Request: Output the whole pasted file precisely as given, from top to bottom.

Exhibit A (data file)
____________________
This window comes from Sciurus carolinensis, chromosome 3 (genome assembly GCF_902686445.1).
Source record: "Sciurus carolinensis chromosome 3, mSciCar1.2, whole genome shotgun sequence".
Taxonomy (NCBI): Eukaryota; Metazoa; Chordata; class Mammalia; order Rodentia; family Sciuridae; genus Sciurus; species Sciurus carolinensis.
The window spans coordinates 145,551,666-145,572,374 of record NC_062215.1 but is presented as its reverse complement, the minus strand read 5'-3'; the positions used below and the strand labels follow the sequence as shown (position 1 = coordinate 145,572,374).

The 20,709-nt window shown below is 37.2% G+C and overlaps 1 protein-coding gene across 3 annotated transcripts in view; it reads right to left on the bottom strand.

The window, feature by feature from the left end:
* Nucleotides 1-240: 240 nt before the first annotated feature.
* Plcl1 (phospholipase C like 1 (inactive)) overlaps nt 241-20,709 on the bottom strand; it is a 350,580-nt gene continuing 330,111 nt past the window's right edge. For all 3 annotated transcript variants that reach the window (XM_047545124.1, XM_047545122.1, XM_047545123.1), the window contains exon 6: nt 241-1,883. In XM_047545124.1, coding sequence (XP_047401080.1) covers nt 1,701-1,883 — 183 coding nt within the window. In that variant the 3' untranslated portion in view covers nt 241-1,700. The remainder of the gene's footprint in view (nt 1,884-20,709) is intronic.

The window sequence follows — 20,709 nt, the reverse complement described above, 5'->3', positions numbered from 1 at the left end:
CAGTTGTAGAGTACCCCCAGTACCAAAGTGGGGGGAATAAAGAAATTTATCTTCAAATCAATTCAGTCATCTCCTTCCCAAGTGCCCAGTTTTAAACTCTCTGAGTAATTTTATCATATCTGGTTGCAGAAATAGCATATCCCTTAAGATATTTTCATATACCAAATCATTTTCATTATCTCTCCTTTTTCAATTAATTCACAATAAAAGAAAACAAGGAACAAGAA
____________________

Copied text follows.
This window comes from Sciurus carolinensis, chromosome 3 (genome assembly GCF_902686445.1).
Source record: "Sciurus carolinensis chromosome 3, mSciCar1.2, whole genome shotgun sequence".
Taxonomy (NCBI): Eukaryota; Metazoa; Chordata; class Mammalia; order Rodentia; family Sciuridae; genus Sciurus; species Sciurus carolinensis.
The window spans coordinates 145,551,666-145,572,374 of record NC_062215.1 but is presented as its reverse complement, the minus strand read 5'-3'; the positions used below and the strand labels follow the sequence as shown (position 1 = coordinate 145,572,374).

The 20,709-nt window shown below is 37.2% G+C and overlaps 1 protein-coding gene across 3 annotated transcripts in view; it reads right to left on the bottom strand.

The window, feature by feature from the left end:
* Nucleotides 1-240: 240 nt before the first annotated feature.
* Plcl1 (phospholipase C like 1 (inactive)) overlaps nt 241-20,709 on the bottom strand; it is a 350,580-nt gene continuing 330,111 nt past the window's right edge. For all 3 annotated transcript variants that reach the window (XM_047545124.1, XM_047545122.1, XM_047545123.1), the window contains exon 6: nt 241-1,883. In XM_047545124.1, coding sequence (XP_047401080.1) covers nt 1,701-1,883 — 183 coding nt within the window. In that variant the 3' untranslated portion in view covers nt 241-1,700. The remainder of the gene's footprint in view (nt 1,884-20,709) is intronic.

The window sequence follows — 20,709 nt, the reverse complement described above, 5'->3', positions numbered from 1 at the left end:
CAGTTGTAGAGTACCCCCAGTACCAAAGTGGGGGGAATAAAGAAATTTATCTTCAAATCAATTCAGTCATCTCCTTCCCAAGTGCCCAGTTTTAAACTCTCTGAGTAATTTTATCATATCTGGTTGCAGAAATAGCATATCCCTTAAGATATTTTCATATACCAAATCATTTTCATTATCTCTCCTTTTTCAATTAATTCACAATAAAAGAAAACAAGGAACAAGAA